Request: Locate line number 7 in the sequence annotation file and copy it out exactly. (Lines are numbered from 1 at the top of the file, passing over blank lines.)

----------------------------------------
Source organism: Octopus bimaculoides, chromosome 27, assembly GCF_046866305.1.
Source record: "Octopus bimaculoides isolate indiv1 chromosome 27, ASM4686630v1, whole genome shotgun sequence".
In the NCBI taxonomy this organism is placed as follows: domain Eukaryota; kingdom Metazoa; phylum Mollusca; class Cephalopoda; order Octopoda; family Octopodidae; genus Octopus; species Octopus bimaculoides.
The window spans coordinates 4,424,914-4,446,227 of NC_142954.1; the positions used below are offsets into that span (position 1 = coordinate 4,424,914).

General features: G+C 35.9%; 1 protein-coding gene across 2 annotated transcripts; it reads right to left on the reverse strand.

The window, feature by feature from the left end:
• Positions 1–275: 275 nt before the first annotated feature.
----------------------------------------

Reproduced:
• Positions 1–275: 275 nt before the first annotated feature.